Shortly after opening, parishioners and priests, reported a curious and unsettling sight. The figure of a man was seen standing behind the altar as mass was being given. People have further reported seeing him in the front pews sobbing. One janitor, who was cleaning the church reported as he cleaned, someone was slamming down the kneelers. Some parishioners believe that the ghost of this construction worker is still in the church to this day.
Chicago Firehouse 107, 1101 South California
Not all hauntings can be attributed to shadowy phantoms and frightening apparitions forever walking the places where they died. Some of the most reported ghostly phenomena are smells, sense of presence, or in the case of Chicago Firehouse 107, a handprint that just would not go away.
The story of the phantom handprint at Firehouse 107 dates all the way back to the 1920s. On April 18, 1924, Frank Leavey and his fellow smoke eaters were cleaning the windows of the bay. Suddenly, Frank stopped and turned to one of his fellow firefighters and said he had an eerie feeling that he was going to die that day. Frank and his friend laughed it off and went back to work.
A few moments later, the alarm went off and the firefighters rushed to an office building engulfed in flames. While extinguishing the blaze, eight firefighters lost their lives, including Frank Leavey. He may have thought his premonition was silly, but the universe had other plans.
The following day, as they mourned their dead comrades, the firefighters of 107 noticed something odd. A handprint had formed on a pane of glass where Leavey was working before he died. They did their best to wash off the handprint but despite their best efforts it would just return. The firefighters, believed the eerie handprint belonged to Frank Leavey, so instead of cleaning it off, they left it as a memorial to their friend and fellow first responder.
Frank Leavey’s handprint remained on the plane of glass until April 18, 1944. A paperboy accidently threw a rolled-up newspaper at the window causing it to shatter. The firehouse was devastated by the unfortunate accident. They replaced the pane, but sadly, the handprint never returned.
Mundelein Center for the Fine and Performing Arts, Loyola University
When the Mundelein Center for the Fine and Performing Arts was built 90 years ago, it was founded as an all girl’s college. The building often referred to as the skyscraper building became a part of Loyola University sixty years later. The building houses an auditorium, an atrium, classrooms and a ghostly legend of two lovers locked in a forbidden affair.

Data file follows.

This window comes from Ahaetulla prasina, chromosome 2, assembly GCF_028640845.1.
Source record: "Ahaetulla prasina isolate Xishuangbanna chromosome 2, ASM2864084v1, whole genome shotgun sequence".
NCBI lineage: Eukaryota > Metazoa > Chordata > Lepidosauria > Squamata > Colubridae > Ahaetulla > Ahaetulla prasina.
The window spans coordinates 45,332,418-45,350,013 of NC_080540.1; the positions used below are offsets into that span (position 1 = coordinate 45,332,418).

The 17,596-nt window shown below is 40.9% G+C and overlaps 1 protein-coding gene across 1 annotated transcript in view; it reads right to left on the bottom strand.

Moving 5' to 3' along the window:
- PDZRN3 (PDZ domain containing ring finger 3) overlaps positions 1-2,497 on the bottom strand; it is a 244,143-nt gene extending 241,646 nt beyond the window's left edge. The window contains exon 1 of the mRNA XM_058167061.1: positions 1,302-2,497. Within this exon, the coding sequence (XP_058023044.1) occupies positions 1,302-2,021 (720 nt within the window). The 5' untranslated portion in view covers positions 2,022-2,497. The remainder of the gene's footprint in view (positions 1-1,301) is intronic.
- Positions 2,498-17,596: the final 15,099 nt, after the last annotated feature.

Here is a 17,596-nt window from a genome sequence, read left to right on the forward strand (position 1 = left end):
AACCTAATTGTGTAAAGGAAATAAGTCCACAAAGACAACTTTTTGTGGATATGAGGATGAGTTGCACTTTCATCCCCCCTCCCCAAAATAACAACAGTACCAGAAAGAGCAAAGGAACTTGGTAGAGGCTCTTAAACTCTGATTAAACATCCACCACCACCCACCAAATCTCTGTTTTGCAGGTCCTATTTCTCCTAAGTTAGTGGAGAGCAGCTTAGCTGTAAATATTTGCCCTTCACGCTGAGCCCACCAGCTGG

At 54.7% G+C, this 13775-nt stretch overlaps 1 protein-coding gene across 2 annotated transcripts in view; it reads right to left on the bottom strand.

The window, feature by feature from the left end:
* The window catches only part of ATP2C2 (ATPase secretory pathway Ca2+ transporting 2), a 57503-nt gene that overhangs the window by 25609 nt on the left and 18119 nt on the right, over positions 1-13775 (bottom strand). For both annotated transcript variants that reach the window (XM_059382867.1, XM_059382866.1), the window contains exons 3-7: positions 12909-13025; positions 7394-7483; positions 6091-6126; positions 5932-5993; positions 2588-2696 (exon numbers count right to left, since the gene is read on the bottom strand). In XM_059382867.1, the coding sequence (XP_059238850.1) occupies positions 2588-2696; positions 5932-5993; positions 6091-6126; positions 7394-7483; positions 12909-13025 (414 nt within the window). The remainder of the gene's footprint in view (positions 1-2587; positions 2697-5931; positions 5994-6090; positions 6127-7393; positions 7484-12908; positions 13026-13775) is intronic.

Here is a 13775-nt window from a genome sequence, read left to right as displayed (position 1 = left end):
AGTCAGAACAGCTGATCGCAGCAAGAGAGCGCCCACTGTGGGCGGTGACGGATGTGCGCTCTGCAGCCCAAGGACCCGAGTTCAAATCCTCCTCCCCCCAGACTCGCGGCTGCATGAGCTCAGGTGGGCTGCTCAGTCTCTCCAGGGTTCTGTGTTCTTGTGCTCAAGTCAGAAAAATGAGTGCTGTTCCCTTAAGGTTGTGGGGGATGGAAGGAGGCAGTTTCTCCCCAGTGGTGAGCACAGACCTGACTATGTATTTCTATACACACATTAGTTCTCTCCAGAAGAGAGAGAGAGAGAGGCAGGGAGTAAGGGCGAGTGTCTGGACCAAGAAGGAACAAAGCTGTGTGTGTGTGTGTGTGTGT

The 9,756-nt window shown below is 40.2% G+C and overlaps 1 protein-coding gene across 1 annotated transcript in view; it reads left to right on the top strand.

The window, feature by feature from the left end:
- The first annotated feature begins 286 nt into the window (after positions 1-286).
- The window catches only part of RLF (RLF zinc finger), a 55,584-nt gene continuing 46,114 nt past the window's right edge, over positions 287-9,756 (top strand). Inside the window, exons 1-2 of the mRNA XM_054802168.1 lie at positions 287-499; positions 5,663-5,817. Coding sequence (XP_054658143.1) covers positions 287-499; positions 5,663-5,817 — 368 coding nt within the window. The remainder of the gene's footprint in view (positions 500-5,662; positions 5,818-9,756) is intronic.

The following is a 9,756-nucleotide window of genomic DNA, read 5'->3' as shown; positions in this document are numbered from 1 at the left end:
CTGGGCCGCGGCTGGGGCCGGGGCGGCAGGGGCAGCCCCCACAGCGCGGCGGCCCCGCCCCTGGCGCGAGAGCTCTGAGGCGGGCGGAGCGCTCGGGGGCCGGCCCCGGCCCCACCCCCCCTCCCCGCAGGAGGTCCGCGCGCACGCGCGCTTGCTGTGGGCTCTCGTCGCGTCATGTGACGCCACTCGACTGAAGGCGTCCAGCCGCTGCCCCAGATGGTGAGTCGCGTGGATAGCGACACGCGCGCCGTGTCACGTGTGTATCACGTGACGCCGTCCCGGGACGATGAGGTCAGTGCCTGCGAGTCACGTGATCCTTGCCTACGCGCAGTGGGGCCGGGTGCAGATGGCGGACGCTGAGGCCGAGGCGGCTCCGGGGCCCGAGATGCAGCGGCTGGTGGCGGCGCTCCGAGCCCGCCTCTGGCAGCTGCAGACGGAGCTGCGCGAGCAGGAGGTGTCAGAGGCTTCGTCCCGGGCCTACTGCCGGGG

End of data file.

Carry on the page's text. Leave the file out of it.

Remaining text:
According to an unverified story, in the early days of the girl’s college, a priest and a nun fell madly in love and despite strict rules against such a union, carried on an affair. They knew the consequences if they were caught, but they didn’t care. They were in love.
A few months into their secret love, the nun discovered to her dismay she was with child. When she approached her lover and asked him to run away with her, he rejected her. Distraught over the turn of events, the nun fled to the thirteenth floor and hung herself. Having second thoughts, the priest ran after his lover. When he made it to the thirteenth floor, he found the nun swinging from a noose. The priest was so overcome with grief, he jumped out the window plunging to his death on the steps of the building.
When asked about the story, Loyola University has denied any truth to this tale of love and death. Nevertheless, students and faculty have reported catching glimpses of the ghostly couple. They have been seen walking the halls of the skyscraper building together with smiles upon their faces. Others have reported seeing a strange light in the windows of the 13th floor. Loyola University can deny this story, but the phantom sightings persist to this day.
Chicago, Illinois, the Windy City, the city of big shoulders is a city for both the living and the dead. I encourage you to research and explore this great American city, because you may just uncover a lesser-known haunting.